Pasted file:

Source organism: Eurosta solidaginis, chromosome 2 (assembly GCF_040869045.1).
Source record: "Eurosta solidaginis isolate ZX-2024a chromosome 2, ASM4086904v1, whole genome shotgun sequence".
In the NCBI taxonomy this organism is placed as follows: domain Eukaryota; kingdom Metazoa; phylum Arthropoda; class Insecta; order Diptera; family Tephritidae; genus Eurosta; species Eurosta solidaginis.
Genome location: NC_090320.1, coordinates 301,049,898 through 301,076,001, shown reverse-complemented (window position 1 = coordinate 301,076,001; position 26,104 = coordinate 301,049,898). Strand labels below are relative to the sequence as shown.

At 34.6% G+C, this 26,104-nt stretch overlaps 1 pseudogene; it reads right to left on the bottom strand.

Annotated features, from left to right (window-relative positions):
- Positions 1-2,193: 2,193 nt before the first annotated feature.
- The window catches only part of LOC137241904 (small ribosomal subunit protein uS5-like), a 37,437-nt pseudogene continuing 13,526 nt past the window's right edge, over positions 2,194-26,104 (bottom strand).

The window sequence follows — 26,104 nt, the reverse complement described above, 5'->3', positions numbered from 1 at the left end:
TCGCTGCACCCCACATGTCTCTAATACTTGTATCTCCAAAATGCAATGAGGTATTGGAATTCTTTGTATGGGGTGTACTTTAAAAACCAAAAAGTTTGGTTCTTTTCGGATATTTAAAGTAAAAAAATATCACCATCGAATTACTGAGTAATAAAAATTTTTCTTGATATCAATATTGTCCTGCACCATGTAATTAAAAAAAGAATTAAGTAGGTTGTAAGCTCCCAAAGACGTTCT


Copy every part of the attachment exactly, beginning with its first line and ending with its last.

Source organism: Eurosta solidaginis, chromosome 2 (assembly GCF_040869045.1).
Source record: "Eurosta solidaginis isolate ZX-2024a chromosome 2, ASM4086904v1, whole genome shotgun sequence".
In the NCBI taxonomy this organism is placed as follows: domain Eukaryota; kingdom Metazoa; phylum Arthropoda; class Insecta; order Diptera; family Tephritidae; genus Eurosta; species Eurosta solidaginis.
Genome location: NC_090320.1, coordinates 301,049,898 through 301,076,001, shown reverse-complemented (window position 1 = coordinate 301,076,001; position 26,104 = coordinate 301,049,898). Strand labels below are relative to the sequence as shown.

At 34.6% G+C, this 26,104-nt stretch overlaps 1 pseudogene; it reads right to left on the bottom strand.

Annotated features, from left to right (window-relative positions):
- Positions 1-2,193: 2,193 nt before the first annotated feature.
- The window catches only part of LOC137241904 (small ribosomal subunit protein uS5-like), a 37,437-nt pseudogene continuing 13,526 nt past the window's right edge, over positions 2,194-26,104 (bottom strand).

The window sequence follows — 26,104 nt, the reverse complement described above, 5'->3', positions numbered from 1 at the left end:
TCGCTGCACCCCACATGTCTCTAATACTTGTATCTCCAAAATGCAATGAGGTATTGGAATTCTTTGTATGGGGTGTACTTTAAAAACCAAAAAGTTTGGTTCTTTTCGGATATTTAAAGTAAAAAAATATCACCATCGAATTACTGAGTAATAAAAATTTTTCTTGATATCAATATTGTCCTGCACCATGTAATTAAAAAAAGAATTAAGTAGGTTGTAAGCTCCCAAAGACGTTCT